This past weekend, Illinois Governor Pat Quinn visited striking Caterpillar workers in Joliet to deliver them a $10,000 check. The public display of solidarity, lifted from his reelection fund, was intended to help feed some of the workers who are experiencing financial woes due to their strike.
The visit placed Quinn deeper into a labor dispute than any Governor in recent memory (except for, perhaps, Nikki Haley who was on the anti-labor side of the Boeing fight). CEO Douglas Oberhelman has been critical of the state government, potentially spurring Quinn on.
Under a blue tent surrounded by 100 striking workers, Quinn echoed a familiar rally cheer saying, “When people are united, they can’t be defeated.” He spoke to the workers of International Association of Machinists and Aerospace Workers (IAM) Local 851 and fielded questions.
“Help us and we’ll help you,” said a woman as he greeted her. “Talk to corporate for us,” said another.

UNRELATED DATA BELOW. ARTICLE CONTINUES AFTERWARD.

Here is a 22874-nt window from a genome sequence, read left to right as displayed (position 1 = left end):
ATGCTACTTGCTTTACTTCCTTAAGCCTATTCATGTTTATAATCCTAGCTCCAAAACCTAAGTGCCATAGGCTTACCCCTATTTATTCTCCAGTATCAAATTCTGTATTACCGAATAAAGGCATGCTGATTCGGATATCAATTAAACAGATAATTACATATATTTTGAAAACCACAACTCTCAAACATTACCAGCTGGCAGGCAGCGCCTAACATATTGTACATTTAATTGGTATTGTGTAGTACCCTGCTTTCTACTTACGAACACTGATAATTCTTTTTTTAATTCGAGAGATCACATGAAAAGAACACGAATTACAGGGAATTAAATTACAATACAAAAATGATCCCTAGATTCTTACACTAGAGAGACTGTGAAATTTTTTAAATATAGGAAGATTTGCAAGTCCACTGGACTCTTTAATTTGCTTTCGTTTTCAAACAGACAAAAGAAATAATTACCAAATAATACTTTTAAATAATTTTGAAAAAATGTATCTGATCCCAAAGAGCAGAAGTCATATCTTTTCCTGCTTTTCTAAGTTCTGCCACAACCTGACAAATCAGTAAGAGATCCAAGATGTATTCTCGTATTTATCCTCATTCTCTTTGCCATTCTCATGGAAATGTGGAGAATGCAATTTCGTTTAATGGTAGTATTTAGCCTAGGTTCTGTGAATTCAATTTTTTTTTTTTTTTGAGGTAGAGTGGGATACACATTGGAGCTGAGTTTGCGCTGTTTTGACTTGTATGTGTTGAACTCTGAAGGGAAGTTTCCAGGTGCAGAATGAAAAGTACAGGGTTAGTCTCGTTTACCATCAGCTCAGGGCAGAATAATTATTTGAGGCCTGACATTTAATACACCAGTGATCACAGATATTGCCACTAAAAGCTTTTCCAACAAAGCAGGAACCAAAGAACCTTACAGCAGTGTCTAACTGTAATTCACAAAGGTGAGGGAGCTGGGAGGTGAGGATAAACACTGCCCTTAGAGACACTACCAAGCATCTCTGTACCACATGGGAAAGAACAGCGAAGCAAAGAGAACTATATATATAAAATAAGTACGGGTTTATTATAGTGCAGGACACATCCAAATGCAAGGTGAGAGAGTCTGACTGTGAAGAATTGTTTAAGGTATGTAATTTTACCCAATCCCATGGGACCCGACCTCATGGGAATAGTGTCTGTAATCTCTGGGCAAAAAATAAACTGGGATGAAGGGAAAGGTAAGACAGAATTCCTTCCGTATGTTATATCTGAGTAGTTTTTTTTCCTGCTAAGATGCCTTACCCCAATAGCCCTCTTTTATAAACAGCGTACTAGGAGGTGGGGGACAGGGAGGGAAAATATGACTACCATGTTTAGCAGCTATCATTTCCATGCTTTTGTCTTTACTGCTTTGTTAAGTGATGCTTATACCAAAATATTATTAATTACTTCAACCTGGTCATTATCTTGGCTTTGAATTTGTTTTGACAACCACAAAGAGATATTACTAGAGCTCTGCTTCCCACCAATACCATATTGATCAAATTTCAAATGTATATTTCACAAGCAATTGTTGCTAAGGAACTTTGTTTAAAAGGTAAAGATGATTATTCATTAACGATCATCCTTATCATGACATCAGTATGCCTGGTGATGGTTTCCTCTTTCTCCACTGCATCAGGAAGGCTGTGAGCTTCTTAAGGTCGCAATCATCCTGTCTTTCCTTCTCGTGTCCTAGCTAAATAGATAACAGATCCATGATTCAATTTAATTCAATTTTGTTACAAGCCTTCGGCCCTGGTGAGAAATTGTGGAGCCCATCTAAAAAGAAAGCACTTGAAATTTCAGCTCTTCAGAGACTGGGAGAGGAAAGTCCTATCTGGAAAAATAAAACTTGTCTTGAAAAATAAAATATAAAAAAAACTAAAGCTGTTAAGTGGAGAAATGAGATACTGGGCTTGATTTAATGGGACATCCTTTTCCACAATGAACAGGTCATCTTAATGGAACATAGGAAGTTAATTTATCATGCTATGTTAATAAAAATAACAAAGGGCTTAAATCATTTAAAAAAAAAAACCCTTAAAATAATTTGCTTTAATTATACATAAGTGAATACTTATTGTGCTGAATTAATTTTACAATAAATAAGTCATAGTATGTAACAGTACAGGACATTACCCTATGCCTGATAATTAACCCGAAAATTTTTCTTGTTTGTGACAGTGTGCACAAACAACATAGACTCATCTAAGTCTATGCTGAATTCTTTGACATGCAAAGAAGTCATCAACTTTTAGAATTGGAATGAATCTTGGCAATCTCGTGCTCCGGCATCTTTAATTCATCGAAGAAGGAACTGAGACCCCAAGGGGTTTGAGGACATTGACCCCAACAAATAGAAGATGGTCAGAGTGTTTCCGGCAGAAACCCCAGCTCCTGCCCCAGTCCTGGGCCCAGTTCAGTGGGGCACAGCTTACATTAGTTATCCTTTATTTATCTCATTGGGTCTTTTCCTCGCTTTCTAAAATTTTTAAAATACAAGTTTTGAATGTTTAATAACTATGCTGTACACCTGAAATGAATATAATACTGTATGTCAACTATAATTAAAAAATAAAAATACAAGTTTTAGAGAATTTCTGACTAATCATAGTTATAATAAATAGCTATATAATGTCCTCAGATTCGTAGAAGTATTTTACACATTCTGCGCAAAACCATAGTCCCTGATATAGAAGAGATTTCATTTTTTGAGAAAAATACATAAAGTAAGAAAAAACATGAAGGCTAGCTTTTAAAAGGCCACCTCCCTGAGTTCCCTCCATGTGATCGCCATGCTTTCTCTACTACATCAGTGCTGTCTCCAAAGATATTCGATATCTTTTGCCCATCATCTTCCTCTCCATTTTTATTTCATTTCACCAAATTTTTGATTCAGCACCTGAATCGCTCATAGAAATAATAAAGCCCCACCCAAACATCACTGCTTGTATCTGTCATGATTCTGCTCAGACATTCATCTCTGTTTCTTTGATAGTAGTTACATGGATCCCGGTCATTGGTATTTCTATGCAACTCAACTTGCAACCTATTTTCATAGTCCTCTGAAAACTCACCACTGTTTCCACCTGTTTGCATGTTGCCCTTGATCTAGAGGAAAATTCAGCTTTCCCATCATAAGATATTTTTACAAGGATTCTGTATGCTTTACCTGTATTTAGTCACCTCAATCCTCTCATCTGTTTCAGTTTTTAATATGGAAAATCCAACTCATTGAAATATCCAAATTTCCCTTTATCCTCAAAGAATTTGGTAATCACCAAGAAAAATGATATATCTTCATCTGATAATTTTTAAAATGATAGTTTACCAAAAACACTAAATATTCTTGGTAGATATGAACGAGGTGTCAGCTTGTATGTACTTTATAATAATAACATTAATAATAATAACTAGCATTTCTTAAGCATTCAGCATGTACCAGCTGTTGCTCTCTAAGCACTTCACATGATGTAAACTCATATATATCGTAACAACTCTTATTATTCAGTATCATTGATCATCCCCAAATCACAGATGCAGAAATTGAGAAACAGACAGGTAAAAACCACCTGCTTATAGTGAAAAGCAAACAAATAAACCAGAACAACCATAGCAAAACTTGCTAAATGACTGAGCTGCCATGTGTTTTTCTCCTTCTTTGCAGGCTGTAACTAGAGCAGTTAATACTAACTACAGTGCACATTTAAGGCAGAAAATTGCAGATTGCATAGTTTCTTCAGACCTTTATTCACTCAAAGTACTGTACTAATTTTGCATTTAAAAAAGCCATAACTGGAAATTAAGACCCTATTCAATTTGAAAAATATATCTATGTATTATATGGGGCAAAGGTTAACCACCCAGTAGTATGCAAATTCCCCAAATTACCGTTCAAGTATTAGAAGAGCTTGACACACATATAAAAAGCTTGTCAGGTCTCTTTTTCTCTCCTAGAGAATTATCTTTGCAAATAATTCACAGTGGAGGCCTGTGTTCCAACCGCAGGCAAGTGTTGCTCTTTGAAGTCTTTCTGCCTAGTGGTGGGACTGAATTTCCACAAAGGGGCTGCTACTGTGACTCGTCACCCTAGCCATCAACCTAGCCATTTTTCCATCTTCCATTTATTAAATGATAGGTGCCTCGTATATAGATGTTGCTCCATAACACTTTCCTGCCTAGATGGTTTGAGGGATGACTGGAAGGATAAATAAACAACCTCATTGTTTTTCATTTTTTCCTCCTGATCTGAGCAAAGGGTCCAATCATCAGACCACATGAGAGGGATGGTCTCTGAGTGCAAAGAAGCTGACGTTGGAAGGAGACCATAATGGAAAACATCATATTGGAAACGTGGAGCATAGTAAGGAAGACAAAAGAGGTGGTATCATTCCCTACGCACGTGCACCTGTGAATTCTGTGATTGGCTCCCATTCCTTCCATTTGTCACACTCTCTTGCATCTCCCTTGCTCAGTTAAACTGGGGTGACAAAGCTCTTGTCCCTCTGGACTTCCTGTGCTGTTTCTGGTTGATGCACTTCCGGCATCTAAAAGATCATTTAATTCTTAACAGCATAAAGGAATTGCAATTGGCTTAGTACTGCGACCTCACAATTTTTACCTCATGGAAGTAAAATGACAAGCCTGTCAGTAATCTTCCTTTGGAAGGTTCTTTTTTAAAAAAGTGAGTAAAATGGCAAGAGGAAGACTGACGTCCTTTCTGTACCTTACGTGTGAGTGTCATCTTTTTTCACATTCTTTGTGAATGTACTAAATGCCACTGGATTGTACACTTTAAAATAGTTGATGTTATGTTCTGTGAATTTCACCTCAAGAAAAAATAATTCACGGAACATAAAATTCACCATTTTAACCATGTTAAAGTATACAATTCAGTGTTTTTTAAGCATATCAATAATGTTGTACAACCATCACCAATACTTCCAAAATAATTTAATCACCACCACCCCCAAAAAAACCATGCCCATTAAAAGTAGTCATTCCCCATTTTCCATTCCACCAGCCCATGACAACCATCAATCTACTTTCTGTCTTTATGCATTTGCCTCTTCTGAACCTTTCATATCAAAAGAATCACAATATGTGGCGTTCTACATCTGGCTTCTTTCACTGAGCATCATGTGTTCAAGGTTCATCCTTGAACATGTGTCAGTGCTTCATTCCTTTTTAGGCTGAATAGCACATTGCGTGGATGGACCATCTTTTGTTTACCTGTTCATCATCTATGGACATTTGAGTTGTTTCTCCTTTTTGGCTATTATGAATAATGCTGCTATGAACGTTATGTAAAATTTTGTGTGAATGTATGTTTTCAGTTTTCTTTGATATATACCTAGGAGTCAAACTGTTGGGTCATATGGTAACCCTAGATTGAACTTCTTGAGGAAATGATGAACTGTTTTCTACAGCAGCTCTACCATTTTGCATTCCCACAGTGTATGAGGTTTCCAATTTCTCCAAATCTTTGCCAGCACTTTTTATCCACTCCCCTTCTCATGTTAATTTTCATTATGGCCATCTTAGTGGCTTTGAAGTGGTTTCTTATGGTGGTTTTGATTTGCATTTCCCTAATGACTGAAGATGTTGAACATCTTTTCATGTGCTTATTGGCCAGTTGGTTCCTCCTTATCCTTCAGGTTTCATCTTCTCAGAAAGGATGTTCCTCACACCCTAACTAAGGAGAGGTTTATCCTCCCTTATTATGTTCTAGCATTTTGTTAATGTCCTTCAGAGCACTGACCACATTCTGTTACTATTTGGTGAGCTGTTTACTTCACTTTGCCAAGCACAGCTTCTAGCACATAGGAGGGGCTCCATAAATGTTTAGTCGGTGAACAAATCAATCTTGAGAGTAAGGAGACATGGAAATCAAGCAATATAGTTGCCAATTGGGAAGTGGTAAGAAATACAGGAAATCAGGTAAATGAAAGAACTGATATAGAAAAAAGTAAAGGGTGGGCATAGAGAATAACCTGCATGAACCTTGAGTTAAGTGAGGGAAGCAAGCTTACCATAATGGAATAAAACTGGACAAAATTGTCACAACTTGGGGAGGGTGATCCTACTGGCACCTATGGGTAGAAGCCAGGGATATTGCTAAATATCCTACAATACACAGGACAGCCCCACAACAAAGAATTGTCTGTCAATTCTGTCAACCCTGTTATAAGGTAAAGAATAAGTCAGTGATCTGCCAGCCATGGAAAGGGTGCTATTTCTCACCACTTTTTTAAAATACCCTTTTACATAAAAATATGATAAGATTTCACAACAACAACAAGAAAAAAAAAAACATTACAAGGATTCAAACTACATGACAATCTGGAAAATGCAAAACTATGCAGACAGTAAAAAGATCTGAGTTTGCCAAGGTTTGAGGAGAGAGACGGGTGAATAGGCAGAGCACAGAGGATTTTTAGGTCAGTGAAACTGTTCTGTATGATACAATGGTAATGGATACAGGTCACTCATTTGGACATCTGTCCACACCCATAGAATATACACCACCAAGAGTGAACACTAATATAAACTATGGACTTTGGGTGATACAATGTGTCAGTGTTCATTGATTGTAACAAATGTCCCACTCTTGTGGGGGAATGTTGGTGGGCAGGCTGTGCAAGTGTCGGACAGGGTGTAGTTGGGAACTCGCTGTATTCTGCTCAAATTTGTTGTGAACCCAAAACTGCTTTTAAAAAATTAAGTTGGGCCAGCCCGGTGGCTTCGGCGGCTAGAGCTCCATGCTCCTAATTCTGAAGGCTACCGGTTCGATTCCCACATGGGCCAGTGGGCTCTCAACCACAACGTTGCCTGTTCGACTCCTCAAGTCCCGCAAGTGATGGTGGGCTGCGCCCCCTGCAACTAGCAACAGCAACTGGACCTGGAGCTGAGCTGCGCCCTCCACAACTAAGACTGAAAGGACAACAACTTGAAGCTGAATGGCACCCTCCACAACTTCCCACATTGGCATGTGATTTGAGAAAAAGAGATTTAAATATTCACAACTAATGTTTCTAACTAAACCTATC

“We believe in you,” replied Quinn, who said hoped his donation would feed people in need. He often repeated: “Don’t let anyone tell you, ‘You are not the best.’”
There is fear among workers in Joliet that the company will move its operations out of Illinois. In March of 2011, Oberhelman sent a letter to Quinn, who has also been supportive of construction workers of late, informing him that three other states were trying to “woo” him. With this weekend’s action, Quinn made waves among workers:
“It’s a shot in the arm. It’s good to see someone cares a bit. Maybe that’s what we need to bring more attention to our fight,” said Mike Kinkin, 59.
According to the Chicago Tribune, the Caterpillar vs. Local 851 showdown is a bellwether for future contract negotiations, not unlike the Boeing battle last year:
Labor experts have been closely watching the strike because the outcome has the potential to define future contract negotiations. Caterpillar is demanding concessions even though its financial performance has been stellar. Caterpillar has maintained that its offer is fair.
In July, the company reported a second-quarter profit of $1.7 billion, or $2.54 per share, up 67 percent from the year-earlier period. Second-quarter revenue was $17.4 billion, up 22 percent.
22 percent. Say it again, and then think about a wage freeze or pension slash.